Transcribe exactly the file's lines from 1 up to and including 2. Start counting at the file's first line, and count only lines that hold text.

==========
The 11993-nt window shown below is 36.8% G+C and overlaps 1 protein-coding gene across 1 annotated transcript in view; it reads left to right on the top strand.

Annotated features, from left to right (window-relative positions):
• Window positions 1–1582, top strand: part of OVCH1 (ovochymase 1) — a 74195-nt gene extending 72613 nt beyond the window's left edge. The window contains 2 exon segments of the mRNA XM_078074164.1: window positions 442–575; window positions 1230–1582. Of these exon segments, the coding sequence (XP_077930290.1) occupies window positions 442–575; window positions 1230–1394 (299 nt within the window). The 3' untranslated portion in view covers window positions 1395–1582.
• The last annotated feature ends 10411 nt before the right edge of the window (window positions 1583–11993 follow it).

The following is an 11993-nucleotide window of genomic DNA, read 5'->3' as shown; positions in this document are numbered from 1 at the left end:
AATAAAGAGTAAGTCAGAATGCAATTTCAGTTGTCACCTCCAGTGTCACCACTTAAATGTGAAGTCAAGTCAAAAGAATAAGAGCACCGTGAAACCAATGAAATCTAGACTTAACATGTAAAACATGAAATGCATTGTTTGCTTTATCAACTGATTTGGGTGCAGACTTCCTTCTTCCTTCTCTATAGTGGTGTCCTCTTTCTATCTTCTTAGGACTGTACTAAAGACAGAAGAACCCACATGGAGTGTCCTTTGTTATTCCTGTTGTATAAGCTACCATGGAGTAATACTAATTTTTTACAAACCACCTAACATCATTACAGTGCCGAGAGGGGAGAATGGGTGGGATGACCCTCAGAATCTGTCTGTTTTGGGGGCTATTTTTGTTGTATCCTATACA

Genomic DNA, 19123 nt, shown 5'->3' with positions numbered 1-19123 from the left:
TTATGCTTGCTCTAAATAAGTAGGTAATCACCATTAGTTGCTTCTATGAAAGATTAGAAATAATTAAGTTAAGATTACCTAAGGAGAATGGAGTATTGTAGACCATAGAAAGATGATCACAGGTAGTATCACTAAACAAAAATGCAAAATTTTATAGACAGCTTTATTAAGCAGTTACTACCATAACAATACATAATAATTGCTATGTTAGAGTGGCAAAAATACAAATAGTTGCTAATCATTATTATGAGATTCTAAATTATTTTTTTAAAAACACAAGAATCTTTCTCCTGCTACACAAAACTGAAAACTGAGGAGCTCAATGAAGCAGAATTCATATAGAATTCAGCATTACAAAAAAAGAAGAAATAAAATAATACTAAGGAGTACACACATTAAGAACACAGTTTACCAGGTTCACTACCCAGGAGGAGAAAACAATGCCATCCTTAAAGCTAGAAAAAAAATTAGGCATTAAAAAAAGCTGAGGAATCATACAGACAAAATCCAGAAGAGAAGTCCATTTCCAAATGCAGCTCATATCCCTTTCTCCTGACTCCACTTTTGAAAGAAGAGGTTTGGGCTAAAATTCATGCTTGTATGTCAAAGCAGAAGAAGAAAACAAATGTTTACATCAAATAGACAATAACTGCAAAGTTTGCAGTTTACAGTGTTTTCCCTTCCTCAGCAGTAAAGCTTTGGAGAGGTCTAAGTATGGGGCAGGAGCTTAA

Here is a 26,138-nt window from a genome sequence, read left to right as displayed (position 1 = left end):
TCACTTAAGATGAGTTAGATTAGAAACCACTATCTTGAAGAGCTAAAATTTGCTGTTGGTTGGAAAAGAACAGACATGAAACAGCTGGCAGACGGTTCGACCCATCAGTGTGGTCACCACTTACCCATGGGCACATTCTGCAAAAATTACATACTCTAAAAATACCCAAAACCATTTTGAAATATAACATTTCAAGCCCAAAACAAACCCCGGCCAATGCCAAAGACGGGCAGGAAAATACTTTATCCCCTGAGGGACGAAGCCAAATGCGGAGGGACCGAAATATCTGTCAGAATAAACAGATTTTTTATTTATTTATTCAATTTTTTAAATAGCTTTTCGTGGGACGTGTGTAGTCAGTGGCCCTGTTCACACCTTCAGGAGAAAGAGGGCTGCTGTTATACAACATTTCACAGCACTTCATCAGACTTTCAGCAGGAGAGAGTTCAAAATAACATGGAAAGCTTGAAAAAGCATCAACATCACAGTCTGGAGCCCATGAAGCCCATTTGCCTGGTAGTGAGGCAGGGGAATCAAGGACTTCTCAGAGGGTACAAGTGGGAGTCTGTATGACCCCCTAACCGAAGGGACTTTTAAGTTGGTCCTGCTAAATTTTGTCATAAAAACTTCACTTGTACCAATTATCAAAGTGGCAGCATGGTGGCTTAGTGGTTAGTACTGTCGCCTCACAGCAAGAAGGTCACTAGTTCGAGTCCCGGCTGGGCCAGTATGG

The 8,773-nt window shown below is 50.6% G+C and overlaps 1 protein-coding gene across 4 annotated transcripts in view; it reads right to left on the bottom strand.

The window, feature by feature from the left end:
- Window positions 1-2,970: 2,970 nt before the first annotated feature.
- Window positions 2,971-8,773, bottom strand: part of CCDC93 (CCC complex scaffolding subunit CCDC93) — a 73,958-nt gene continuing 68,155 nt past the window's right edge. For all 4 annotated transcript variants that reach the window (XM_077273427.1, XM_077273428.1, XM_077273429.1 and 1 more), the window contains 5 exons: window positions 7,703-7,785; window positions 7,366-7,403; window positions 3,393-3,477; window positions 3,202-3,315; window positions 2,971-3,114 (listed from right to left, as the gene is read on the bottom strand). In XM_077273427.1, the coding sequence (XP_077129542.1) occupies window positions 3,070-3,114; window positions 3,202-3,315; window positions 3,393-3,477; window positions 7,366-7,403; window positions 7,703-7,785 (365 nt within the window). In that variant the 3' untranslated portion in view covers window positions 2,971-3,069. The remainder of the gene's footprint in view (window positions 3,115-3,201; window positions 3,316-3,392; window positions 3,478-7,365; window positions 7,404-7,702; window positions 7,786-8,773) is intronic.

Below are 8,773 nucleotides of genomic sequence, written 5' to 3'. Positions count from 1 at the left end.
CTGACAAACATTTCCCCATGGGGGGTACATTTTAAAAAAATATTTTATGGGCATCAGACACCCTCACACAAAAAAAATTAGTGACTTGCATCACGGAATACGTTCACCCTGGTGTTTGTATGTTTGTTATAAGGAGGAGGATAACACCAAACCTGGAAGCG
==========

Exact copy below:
The 11993-nt window shown below is 36.8% G+C and overlaps 1 protein-coding gene across 1 annotated transcript in view; it reads left to right on the top strand.

Annotated features, from left to right (window-relative positions):